Comparison of impulsivity and working memory in cocaine addiction and pathological gambling: Implications for cocaine-induced neurotoxicity

Abstract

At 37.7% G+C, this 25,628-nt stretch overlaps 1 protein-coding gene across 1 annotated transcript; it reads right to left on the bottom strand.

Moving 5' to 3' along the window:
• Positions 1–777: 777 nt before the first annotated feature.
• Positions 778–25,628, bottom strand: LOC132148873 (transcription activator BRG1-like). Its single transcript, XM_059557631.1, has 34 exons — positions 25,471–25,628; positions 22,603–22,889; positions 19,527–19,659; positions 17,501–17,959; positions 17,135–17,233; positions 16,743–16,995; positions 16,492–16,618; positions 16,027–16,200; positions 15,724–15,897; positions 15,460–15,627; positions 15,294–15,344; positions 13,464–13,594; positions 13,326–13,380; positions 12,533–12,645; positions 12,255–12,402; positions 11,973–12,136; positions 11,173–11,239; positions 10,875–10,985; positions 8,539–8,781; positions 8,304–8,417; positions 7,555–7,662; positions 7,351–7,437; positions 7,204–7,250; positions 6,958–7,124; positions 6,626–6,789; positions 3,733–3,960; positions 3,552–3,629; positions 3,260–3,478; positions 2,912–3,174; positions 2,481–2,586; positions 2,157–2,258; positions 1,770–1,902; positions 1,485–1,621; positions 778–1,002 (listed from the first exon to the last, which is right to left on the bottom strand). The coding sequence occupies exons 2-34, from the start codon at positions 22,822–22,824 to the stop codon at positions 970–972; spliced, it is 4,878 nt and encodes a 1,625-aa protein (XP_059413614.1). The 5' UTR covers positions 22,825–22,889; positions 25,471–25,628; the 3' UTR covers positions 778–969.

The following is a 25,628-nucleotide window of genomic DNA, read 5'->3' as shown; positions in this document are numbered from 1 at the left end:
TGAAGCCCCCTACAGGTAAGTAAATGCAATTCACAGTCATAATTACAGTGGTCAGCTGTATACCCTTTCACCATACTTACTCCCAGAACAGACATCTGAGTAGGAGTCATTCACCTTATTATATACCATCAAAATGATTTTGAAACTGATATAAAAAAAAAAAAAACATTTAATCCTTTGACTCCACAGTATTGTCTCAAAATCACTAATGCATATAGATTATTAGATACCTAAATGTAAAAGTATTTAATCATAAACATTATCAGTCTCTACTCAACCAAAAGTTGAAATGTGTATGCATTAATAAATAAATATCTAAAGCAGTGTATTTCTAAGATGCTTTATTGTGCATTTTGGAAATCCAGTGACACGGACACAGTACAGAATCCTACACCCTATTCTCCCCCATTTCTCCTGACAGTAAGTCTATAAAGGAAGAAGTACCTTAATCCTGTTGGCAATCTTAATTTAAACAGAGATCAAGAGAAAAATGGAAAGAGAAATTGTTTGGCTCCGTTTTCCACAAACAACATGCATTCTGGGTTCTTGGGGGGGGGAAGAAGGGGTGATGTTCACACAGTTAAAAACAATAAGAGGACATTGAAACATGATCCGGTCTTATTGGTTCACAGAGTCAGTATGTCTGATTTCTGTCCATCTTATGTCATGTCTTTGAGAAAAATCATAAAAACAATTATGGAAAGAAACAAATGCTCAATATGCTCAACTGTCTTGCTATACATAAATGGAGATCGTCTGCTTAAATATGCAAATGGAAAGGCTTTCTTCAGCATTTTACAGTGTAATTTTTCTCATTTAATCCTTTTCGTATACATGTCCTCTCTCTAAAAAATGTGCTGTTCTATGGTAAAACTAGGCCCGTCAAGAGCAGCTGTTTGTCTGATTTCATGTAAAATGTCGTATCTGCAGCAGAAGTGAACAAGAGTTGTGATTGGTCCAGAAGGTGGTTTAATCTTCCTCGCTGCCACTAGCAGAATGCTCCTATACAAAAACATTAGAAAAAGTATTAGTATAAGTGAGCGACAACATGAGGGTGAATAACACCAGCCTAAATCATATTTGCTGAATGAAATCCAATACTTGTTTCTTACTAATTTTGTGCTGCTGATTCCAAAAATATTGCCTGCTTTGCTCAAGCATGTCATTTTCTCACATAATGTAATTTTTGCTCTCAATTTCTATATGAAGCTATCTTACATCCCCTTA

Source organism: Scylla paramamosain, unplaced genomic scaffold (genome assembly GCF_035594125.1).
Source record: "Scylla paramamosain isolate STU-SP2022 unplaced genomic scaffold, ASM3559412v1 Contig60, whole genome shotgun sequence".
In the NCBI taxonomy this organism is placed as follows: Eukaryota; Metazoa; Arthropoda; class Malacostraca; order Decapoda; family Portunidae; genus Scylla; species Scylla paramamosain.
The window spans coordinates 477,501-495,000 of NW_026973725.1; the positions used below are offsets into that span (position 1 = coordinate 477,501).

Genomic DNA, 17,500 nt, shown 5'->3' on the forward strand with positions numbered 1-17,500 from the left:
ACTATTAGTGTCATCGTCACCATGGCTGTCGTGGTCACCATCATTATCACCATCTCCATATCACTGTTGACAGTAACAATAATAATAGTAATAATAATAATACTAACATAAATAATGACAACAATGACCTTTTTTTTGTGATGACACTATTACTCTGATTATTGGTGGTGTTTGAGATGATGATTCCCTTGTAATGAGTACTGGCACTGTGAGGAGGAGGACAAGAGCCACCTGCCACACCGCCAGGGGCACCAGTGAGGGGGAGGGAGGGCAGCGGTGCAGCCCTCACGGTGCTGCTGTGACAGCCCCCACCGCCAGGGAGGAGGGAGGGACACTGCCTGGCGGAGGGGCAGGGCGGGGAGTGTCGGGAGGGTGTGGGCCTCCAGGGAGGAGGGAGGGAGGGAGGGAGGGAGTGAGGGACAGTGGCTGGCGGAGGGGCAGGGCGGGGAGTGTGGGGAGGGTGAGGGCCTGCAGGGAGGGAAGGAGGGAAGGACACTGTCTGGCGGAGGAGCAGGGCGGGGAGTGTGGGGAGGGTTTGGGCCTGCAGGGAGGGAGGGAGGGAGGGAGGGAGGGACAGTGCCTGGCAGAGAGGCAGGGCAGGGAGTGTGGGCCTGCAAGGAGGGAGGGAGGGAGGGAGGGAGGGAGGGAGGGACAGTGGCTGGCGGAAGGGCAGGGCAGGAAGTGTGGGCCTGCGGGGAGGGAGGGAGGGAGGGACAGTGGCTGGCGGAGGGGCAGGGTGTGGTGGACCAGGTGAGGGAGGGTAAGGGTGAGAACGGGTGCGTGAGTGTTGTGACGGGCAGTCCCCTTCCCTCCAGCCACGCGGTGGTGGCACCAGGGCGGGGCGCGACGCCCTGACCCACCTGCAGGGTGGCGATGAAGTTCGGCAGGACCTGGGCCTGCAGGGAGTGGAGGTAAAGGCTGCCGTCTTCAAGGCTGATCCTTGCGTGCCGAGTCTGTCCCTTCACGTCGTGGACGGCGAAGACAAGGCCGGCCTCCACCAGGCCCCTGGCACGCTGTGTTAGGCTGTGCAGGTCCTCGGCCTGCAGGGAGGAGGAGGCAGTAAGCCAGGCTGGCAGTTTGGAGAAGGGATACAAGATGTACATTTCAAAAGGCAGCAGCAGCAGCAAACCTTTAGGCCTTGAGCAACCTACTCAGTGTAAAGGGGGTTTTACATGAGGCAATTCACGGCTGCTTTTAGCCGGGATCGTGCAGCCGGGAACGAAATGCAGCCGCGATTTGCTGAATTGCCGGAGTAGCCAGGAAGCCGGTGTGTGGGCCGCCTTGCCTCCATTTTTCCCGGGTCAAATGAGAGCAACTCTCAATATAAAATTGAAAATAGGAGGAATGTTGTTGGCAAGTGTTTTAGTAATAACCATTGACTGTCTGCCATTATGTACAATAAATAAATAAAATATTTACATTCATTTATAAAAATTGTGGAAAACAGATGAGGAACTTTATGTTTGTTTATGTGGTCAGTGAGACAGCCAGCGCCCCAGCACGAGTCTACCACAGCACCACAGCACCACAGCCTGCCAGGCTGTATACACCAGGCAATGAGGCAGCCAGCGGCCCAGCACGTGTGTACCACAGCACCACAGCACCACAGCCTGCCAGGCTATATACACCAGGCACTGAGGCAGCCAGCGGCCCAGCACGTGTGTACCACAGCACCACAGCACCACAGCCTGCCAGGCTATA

Background: The aim of this study was to compare the cognitive performance of cocaine dependent individuals (CDI) with that of pathological gamblers (PG). Cocaine dependence and pathological gambling share neurobiological vulnerabilities related to addiction, but PG are relatively free of the toxic consequences, such that any additional deficits observed in CDI may be interpreted as pertaining to specific drug effects. Methods: We used a case-control observational design contrasting multiple measures of impulsivity (UPPS-P trait impulsivity, delay discounting) and executive measures of response inhibition (Stroop) and working memory performance (N-back) between groups of CDI (n = 29), PG (n = 23), and healthy controls (n = 20). We conducted one-way ANOVAs, followed by planned pairwise tests and calculations of Cohen's d to estimate significant differences between the groups. Results: CDI, as compared to PG, had elevated scores on UPPS-P Negative Urgency and poorer performance on working memory (2-back). PG had steeper delay-discounting rates. Both groups had elevated Positive Urgency and poorer Stroop inhibition compared to controls. Peak amount of cocaine use was negatively correlated with working memory and response inhibition performance. Conclusion: We found cocaine-related specific elevations in Negative Urgency and working memory deficits, putatively identified as cocaine neurotoxicity effects. Other aspects of impulsivity (Positive Urgency, Stroop inhibition) were increased across CDI and PG groups and may reflect vulnerability factors for addiction.

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